In the United States of America, one of the best things you can do is love your country more than anything, something that pro wrestling knows better than almost anyone else. Over the decades that pro wrestling has existed in the US, there have been a multitude of wrestlers who have used the country’s incredible devotion to patriotism to create legendary careers, whether attacking its values as a nefarious heel, or upholding all that the country holds dear as a beloved babyface. It’s a tried-and-true formula that wrestling will always go back to, and in a few cases, it has created some of the biggest stars that the business has ever seen.
10. The US Express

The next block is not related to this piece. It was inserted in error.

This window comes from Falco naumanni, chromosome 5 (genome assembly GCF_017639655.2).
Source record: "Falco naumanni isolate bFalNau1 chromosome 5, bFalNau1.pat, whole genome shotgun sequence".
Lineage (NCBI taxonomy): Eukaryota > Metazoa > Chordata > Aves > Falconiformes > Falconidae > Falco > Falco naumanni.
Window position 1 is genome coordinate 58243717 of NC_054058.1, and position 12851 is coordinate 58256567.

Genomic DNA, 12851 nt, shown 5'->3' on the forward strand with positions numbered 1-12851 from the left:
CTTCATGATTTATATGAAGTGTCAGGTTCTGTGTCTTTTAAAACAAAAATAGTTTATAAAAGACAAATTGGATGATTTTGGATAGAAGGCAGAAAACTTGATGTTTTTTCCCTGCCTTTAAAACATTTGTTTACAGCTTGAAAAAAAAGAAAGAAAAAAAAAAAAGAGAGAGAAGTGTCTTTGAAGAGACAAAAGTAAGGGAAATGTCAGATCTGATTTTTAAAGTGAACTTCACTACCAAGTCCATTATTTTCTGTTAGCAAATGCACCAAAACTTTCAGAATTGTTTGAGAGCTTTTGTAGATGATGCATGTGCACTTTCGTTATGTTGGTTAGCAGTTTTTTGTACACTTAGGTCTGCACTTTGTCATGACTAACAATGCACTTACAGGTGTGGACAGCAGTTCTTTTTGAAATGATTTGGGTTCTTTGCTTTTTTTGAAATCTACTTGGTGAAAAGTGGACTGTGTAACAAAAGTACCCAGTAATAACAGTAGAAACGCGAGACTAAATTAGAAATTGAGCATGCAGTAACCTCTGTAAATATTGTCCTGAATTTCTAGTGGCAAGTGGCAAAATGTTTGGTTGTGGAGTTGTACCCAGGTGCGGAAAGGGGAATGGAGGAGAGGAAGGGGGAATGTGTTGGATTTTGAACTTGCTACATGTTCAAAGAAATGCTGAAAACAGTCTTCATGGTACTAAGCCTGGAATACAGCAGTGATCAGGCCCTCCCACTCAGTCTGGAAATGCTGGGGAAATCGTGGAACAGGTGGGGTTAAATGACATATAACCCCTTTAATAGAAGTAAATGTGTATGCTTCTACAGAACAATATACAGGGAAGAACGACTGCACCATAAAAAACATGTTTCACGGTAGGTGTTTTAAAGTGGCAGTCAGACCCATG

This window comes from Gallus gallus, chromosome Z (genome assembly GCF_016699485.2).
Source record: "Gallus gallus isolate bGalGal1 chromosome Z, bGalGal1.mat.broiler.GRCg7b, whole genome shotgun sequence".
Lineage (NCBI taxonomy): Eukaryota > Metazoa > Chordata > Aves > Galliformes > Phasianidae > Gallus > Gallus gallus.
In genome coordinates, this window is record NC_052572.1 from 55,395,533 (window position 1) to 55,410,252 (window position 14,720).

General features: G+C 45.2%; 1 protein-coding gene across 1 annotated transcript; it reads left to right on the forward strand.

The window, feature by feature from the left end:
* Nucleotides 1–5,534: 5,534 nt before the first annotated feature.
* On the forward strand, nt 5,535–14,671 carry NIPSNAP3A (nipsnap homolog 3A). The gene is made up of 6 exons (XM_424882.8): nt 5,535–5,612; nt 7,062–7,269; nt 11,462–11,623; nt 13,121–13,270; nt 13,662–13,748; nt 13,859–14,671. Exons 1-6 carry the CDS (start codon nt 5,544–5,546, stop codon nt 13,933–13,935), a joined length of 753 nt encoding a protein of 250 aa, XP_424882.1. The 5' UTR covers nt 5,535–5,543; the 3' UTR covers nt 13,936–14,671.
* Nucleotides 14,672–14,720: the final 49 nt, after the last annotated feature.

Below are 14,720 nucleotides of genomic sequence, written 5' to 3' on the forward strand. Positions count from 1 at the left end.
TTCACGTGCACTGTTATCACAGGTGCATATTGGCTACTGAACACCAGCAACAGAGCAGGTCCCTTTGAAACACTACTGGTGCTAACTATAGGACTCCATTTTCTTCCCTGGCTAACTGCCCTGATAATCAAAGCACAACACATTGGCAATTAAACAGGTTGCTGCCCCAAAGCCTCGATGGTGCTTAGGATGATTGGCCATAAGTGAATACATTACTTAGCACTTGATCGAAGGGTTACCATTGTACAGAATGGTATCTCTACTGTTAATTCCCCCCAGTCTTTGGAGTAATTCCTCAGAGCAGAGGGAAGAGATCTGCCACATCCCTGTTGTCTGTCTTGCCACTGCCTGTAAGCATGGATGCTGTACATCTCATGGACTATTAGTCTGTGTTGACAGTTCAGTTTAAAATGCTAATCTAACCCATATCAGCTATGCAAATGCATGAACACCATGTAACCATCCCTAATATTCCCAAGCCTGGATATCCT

While they weren’t around for very long, the team of Mike Rotunda and Barry Windham was formed in order to feud with the team of Nikolai Volkoff and The Iron Shiek, losing the WWE Tag Team Titles to the dastardly duo at the very first WrestleMania, before regaining them a few months later. Unfortunately, Windham left the team and went back to WCW, leading to an even shorter-lived team of Rotunda and Dan Spivey known as The American Express, which was far less successful. The original US Express is actually mostly notable for its two distinctive entrance themes. The first, “Born in the USA” by Bruce Springsteen (please tell us you already knew that), has been widely misinterpreted over the years (including by WWE when choosing it for the Express’ theme) as a staunchly pro-America song, when it is actually a sobering piece on the disillusionment of veterans of the Vietnam War. The second theme used by the Express is Rick Derringer’s classic “Real American”, which was eventually re-assigned after Windham left the team, and became the theme most associated with WWE Hall of Famer Hulk Hogan.